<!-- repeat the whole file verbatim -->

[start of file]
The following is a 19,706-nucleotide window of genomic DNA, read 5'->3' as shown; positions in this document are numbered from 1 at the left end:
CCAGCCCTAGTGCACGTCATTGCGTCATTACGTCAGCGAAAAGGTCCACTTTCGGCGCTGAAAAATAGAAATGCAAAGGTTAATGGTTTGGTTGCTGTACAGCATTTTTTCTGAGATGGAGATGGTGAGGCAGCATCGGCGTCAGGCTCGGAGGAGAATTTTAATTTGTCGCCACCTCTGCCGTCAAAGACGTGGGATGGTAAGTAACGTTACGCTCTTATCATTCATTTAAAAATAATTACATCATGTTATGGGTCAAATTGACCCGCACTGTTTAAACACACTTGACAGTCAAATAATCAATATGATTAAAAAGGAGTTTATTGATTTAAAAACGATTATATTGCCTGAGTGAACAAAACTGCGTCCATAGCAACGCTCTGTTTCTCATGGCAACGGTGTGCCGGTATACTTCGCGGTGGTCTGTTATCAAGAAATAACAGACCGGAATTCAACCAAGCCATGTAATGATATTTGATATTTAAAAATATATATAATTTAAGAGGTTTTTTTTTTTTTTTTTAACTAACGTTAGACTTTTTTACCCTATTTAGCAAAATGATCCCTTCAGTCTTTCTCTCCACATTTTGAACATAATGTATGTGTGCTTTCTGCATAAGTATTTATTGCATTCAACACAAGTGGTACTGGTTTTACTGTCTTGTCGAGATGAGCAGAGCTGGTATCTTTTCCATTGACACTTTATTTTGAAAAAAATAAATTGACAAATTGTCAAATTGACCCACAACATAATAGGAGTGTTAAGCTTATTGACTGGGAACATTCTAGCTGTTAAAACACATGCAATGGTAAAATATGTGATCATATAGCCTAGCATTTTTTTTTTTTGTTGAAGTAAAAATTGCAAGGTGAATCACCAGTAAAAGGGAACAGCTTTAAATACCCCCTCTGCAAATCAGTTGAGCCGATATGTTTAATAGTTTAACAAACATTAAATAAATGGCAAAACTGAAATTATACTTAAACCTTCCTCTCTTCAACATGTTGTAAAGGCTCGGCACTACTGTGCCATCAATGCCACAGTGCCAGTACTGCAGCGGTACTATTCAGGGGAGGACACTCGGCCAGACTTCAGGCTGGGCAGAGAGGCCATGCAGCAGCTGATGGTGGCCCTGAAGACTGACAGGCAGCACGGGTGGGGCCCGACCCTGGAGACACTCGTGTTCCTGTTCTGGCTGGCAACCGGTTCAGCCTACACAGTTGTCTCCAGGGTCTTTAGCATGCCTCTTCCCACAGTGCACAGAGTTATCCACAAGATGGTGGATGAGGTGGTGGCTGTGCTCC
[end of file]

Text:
The following is a 19,706-nucleotide window of genomic DNA, read 5'->3' as shown; positions in this document are numbered from 1 at the left end:
CCAGCCCTAGTGCACGTCATTGCGTCATTACGTCAGCGAAAAGGTCCACTTTCGGCGCTGAAAAATAGAAATGCAAAGGTTAATGGTTTGGTTGCTGTACAGCATTTTTTCTGAGATGGAGATGGTGAGGCAGCATCGGCGTCAGGCTCGGAGGAGAATTTTAATTTGTCGCCACCTCTGCCGTCAAAGACGTGGGATGGTAAGTAACGTTACGCTCTTATCATTCATTTAAAAATAATTACATCATGTTATGGGTCAAATTGACCCGCACTGTTTAAACACACTTGACAGTCAAATAATCAATATGATTAAAAAGGAGTTTATTGATTTAAAAACGATTATATTGCCTGAGTGAACAAAACTGCGTCCATAGCAACGCTCTGTTTCTCATGGCAACGGTGTGCCGGTATACTTCGCGGTGGTCTGTTATCAAGAAATAACAGACCGGAATTCAACCAAGCCATGTAATGATATTTGATATTTAAAAATATATATAATTTAAGAGGTTTTTTTTTTTTTTTTTAACTAACGTTAGACTTTTTTACCCTATTTAGCAAAATGATCCCTTCAGTCTTTCTCTCCACATTTTGAACATAATGTATGTGTGCTTTCTGCATAAGTATTTATTGCATTCAACACAAGTGGTACTGGTTTTACTGTCTTGTCGAGATGAGCAGAGCTGGTATCTTTTCCATTGACACTTTATTTTGAAAAAAATAAATTGACAAATTGTCAAATTGACCCACAACATAATAGGAGTGTTAAGCTTATTGACTGGGAACATTCTAGCTGTTAAAACACATGCAATGGTAAAATATGTGATCATATAGCCTAGCATTTTTTTTTTTTGTTGAAGTAAAAATTGCAAGGTGAATCACCAGTAAAAGGGAACAGCTTTAAATACCCCCTCTGCAAATCAGTTGAGCCGATATGTTTAATAGTTTAACAAACATTAAATAAATGGCAAAACTGAAATTATACTTAAACCTTCCTCTCTTCAACATGTTGTAAAGGCTCGGCACTACTGTGCCATCAATGCCACAGTGCCAGTACTGCAGCGGTACTATTCAGGGGAGGACACTCGGCCAGACTTCAGGCTGGGCAGAGAGGCCATGCAGCAGCTGATGGTGGCCCTGAAGACTGACAGGCAGCACGGGTGGGGCCCGACCCTGGAGACACTCGTGTTCCTGTTCTGGCTGGCAACCGGTTCAGCCTACACAGTTGTCTCCAGGGTCTTTAGCATGCCTCTTCCCACAGTGCACAGAGTTATCCACAAGATGGTGGATGAGGTGGTGGCTGTGCTCC